This Article argues that critics have exaggerated the impact and importance of the Eleventh Amendment cases. This is not to deny that revived judicial security for states' rights has become the signature issue of the Rehnquist Court. We examine whether the subject deserves the enormous importance that many, including a number of commentators and several Justices, have given it. We conclude that it does not. A series of doctrines, both internal and external to the Eleventh Amendment, allow the federal government to achieve its policy objectives. Preventing private plaintiffs from suing states for retrospective money damages poses at most a minor barrier to national goals when damages actions against state officers and injunctive actions realistically against state governments are readily available to accomplish all federal ends, and when the national political branches may widen the liability of state officers, or completely overcome sovereign immunity by joining a private lawsuit or using other federal powers such as the Spending or Treaty Clauses.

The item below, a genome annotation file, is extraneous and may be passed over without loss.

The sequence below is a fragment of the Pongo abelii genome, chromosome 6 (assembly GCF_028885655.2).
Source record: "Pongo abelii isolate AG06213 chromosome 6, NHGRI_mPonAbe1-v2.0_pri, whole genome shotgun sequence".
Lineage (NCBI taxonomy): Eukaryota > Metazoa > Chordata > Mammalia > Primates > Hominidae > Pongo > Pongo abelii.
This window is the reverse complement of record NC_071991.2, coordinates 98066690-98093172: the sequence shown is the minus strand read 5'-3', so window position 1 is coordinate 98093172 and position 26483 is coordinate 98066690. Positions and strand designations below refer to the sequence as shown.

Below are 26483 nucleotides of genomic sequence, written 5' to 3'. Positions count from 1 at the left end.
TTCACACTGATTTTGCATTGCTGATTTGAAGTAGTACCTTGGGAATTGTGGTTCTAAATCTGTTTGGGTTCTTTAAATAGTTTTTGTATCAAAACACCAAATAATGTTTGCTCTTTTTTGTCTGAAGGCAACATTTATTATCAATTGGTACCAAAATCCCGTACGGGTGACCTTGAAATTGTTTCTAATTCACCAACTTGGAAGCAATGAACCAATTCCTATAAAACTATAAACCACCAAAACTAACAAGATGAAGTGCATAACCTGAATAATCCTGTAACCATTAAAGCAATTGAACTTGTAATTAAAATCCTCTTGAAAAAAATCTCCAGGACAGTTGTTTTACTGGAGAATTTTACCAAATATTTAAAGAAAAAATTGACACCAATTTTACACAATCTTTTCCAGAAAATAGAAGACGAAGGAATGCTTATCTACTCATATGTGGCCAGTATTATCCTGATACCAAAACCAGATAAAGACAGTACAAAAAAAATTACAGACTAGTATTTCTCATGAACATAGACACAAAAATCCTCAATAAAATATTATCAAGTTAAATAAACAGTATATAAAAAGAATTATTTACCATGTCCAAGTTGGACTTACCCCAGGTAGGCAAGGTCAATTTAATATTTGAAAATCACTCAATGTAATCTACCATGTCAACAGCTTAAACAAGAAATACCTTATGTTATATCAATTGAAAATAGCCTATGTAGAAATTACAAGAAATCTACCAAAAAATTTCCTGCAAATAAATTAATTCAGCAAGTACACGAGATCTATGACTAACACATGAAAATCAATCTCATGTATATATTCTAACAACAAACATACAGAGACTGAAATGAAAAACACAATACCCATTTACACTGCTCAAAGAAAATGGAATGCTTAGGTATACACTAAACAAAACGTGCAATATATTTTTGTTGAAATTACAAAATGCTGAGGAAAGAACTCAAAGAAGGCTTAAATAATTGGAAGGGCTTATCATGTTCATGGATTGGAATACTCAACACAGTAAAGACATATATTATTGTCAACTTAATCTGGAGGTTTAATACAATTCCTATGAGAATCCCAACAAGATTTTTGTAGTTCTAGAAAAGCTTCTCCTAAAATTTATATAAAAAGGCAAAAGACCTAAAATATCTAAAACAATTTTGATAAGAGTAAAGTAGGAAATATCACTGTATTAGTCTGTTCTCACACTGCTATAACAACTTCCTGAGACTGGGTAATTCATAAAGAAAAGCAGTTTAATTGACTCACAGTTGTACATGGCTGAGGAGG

Overstatement of the effects of the Eleventh Amendment cases has obscured more interesting questions about the subject. If state sovereign immunity has such little practical effect, why has the Court invested so much of its time and resources in the Seminole Tribe line of rulings? We suggest that the Court's real lodestar here is not federalism, but separation of powers. That is, perhaps the Court is not so much interested in protecting states as it is (a) in centralizing the enforcement of federal law in the executive branch and (b) in pressing Congress to make clear cost-benefit decisions on the use of lawsuits to enforce federal policy. Seminole Tribe and its progeny have the effect of giving the administration greater discretion to decide whether states should be liable for money damages for violations of federal law, thus increasing democratic accountability, and of prodding the legislative branch to essentially pay the states to waive sovereign immunity.